The Sebou river rises amongst scattered lakes in the cool oak and cedar forests of Morocco’s Middle Atlas range. It runs north through overgrazed scrub and grassland of the Atlas foothills to meet the urban center of Fes. From there, it winds through one of the most populated areas of Morocco, supplying water to agriculture, horticulture, industry, and urban centers such as Meknes, Kenitra and Taza.
Competing claims in Sebou basin
In 2009, the Green Water Credit team selected the Sebou basin (an area of 40,000 km2 with six million inhabitants) to test the viability of the Green Water Credits concept. Severe erosion in the agricultural uplands produces sediment that collects in the downstream water reservoirs, and locally there is overexploitation of groundwater. Downstream there are competing claims from commercial users - irrigation, urban water utilities, hydropower generation and tourism. These activities are leading to increasing pressure on water availability.
Scenario and socio-economic studies
Using the Soil and Water Assessment Tool (SWAT), ISRIC and the GWC team analysed the impact of three potential green water management measures: stone lines, bench terraces and contour tillage. The team also carried out cost-benefit scenario studies and socio-economic studies, including a survey of the institutions and regulations involved in land and water issues in the Sebou basin. In December 2011, the main study results were presented at a workshop attended by stakeholders from the Moroccan government, companies and research organizations.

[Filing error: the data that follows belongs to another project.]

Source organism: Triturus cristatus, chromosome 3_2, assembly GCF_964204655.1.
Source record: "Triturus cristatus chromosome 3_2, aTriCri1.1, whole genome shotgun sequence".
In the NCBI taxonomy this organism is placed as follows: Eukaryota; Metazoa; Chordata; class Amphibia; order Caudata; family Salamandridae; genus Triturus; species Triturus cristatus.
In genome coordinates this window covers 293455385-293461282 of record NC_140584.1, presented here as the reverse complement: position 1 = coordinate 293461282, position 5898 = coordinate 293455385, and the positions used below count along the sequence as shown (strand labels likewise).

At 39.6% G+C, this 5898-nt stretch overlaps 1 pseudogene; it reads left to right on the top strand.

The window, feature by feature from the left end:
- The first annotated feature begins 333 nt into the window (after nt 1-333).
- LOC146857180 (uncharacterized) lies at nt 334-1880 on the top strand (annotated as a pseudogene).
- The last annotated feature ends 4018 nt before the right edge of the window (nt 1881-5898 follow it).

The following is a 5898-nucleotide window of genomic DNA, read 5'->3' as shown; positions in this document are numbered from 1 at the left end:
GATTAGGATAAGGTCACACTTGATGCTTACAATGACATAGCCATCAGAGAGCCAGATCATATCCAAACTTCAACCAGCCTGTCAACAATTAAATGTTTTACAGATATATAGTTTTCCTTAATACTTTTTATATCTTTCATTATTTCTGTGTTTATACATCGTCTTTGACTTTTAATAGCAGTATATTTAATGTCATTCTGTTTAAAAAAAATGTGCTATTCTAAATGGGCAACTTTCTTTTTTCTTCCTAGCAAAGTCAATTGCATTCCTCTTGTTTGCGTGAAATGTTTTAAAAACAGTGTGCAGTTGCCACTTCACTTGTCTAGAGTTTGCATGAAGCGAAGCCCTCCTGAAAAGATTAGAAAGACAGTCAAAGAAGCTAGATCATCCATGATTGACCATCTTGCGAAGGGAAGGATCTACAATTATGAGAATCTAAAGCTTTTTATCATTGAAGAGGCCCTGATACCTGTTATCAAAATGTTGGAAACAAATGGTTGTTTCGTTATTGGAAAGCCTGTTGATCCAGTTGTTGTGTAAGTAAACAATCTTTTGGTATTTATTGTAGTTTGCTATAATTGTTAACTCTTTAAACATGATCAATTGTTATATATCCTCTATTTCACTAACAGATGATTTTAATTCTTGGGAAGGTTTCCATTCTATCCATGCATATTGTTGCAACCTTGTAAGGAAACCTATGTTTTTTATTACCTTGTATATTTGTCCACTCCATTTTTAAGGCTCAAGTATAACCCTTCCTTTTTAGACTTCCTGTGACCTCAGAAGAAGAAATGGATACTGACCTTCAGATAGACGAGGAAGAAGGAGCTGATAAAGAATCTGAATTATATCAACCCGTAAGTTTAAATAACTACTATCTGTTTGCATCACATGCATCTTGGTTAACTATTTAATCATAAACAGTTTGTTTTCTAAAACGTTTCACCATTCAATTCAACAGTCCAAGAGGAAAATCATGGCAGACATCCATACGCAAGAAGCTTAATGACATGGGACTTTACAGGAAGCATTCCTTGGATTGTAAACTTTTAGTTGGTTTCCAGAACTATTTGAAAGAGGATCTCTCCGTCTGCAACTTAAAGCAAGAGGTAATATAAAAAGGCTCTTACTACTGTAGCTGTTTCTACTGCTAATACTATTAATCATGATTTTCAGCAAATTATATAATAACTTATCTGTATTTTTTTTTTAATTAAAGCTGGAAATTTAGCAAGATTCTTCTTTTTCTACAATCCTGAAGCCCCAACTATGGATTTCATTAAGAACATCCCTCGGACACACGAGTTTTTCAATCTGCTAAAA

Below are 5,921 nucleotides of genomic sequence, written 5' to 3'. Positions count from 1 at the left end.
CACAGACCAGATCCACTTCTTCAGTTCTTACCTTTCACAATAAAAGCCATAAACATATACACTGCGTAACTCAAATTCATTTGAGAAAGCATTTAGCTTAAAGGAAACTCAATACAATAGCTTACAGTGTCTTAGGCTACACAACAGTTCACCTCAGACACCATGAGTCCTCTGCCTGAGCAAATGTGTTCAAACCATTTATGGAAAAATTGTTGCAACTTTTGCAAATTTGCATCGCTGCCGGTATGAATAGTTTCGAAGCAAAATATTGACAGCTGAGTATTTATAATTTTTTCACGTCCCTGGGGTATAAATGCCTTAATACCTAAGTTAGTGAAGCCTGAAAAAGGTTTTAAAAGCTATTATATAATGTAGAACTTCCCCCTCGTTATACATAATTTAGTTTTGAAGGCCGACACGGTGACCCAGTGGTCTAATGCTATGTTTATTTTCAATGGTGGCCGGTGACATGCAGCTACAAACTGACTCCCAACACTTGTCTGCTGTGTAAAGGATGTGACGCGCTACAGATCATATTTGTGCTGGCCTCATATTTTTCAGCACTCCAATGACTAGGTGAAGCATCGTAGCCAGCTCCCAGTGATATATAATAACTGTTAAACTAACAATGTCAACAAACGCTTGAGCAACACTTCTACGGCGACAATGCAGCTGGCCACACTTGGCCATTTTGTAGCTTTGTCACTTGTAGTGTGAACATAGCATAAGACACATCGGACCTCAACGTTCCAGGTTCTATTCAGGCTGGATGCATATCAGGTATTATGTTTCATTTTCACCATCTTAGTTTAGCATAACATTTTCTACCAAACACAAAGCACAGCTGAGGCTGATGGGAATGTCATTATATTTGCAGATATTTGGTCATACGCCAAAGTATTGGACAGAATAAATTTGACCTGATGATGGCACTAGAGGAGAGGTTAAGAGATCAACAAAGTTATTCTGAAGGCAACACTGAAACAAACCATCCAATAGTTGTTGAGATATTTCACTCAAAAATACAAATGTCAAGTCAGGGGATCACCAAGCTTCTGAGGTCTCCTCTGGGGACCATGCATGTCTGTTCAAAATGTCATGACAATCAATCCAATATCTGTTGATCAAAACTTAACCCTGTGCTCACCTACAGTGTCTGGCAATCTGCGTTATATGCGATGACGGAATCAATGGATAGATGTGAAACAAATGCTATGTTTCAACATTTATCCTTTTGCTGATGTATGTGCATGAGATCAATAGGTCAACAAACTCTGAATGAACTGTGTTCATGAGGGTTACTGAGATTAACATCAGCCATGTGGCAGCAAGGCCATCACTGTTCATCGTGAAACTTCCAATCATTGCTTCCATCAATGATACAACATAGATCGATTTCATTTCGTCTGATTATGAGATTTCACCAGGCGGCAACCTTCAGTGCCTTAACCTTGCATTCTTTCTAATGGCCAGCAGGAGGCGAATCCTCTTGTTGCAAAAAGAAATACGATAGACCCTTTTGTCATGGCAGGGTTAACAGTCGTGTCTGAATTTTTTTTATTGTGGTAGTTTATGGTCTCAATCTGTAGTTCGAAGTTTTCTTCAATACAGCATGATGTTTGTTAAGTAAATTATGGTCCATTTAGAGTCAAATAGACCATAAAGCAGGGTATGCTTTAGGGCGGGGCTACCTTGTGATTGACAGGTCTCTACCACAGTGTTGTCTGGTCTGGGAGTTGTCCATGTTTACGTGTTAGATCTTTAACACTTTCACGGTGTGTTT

Three main conclusions were drawn:
- Green water management will have a positive effect on reducing water shortage, increasing reservoir storage and improving hydropower generation.
- Revenues from green water management could be as much as US $ 43 million per year for the five main sectors (rain-fed agriculture, irrigation, domestic, industry and hydropower) in the Sebou Basin.
- The extra profits thus generated should be invested in a GWC fund to cover costs necessary to implement and maintain green water management. The fund can be used for a number of purposes including education and training of farmers and leaders, strengthening regional/local communities, and providing credits and equipment to farmers.
Steering committee for second phase
The Moroccan Agence du Bassin Hydraulique du Sebou (ABHS) will head a steering committee to coordinate the second phase of this Green Water Credits project, setting up a fund and program for the Bassin Ait Youb region. The committee consists of Moroccan stakeholders from government, research organizations and industry, including ONEP, Eaux & Forêts, ORMVA, SEEE, DRAs and DPAs.